Re: [INDOLOGY] paṅgu / paṅku [2nd sending]

Rolf Heinrich Koch rolfheiner.koch at
Sun Aug 20 12:51:15 UTC 2017

Besides many quotations in Tamil-literature I know the following two 
references in Prakrit (Apabhraṃśa)-literature:

1. Svayambhu Paumacariu (Ramastory)

26.11.3: jo katthūriya-paṅkuppaṅkiu  jo ari-karihi ṇa ḍohevi sakkiu

2. Sanatkumāracaritam (H. Jacobi)

546: ...valaya-panku....


In Sri Lanka I came across the word paṅku meaning "share of (land 
etc.)".  This is probably of Tamil origin. Codrington: Ancient Land 
Tenure...,p. 15.

If the word denotes a share of land, then the etymological discussion 
should also think about the 5-kuṭi-sized lands (pan-kuṭi), and we are 
back in the Sanskrit-world.



Am 19.08.2017 um 22:18 schrieb Elliot Stern via INDOLOGY:
> I would like to draw on the collective manuscript reading experience of our list members. A Sanskrit word paṅgu is well known in dictionaries and printed texts. It denotes a ‘lame person’. In a passage of the ms of svaditaṅkaraṇī  (a palm leaf Malayalam script ms), a commentary on nyāyakaṇikā, this word appears only as paṅku with many repetitions in a long comment on a line in vidhivivekaḥ.. It is possible to argue that this reading paṅku should be corrected to paṅgu, because paṅku and paṅgu are both pronounced the same in the Malayalam language (i.e., the k is pronounced as g). This argument, however, seems weak to me. First, other words like prasaṅga always appear as expected in the svaditaṅkaraṇī ms. Second, a most likely 16th century devanāgarī ms of nyāyakaṇikā certainly reads paṅku in two of the three occurrences of paṅgu later in the commentary, and probably in all three of them (the first fifty or so folia of this ms, that would include the passage on which svaditaṅkarraṇī comments, are not available). In two of these instances, we see a correction to paṅgu, but one stands uncorrected. Third, the ms. of juṣadhvaṅkaraṇī (also a palm leaf Malayalam script ms) reads paṅku a few times, and also consistently renders words like prasaṅga as expected.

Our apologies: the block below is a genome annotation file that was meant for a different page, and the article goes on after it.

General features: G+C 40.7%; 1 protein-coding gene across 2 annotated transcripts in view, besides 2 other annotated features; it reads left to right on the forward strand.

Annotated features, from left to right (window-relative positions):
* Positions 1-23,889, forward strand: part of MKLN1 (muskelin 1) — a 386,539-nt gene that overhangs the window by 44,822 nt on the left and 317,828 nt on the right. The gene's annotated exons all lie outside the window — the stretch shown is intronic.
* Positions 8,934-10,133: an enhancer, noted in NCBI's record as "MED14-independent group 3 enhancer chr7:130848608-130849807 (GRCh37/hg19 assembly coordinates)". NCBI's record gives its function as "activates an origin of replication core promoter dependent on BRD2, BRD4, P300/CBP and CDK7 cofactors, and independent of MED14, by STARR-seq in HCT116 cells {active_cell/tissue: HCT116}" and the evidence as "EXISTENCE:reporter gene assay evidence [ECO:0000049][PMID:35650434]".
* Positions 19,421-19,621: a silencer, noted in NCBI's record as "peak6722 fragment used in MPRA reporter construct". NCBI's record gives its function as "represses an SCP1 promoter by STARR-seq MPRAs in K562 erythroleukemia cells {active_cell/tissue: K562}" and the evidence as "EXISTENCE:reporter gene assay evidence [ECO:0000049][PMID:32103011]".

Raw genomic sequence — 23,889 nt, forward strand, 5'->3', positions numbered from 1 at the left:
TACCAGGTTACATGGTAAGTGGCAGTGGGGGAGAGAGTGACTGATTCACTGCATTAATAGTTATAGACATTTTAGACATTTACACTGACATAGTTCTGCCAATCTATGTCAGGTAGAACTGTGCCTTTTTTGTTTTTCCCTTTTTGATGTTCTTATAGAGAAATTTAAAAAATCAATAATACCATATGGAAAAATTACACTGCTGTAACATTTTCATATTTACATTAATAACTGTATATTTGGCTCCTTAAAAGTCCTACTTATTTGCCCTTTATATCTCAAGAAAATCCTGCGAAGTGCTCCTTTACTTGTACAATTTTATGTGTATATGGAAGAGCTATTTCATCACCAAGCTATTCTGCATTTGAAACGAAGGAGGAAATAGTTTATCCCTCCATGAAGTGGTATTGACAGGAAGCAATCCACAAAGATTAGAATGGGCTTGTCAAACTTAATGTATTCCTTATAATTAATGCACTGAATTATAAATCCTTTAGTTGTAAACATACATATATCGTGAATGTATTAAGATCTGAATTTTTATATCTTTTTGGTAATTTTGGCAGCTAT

> I have two questions. First, have you seen the reading paṅku, especially in mss not written in South Indian scripts? Second, are there any etymological or other discussions of the term paṅgu / paṅku not referenced in standard works like Burrows' and Emeneau’s DED or the Turners’  CDIAL?
> Elliot M.Stern
> _______________________________________________
> INDOLOGY mailing list
> indology-owner at (messages to the list's managing committee)
> (where you can change your list options or unsubscribe)


More information about the INDOLOGY mailing list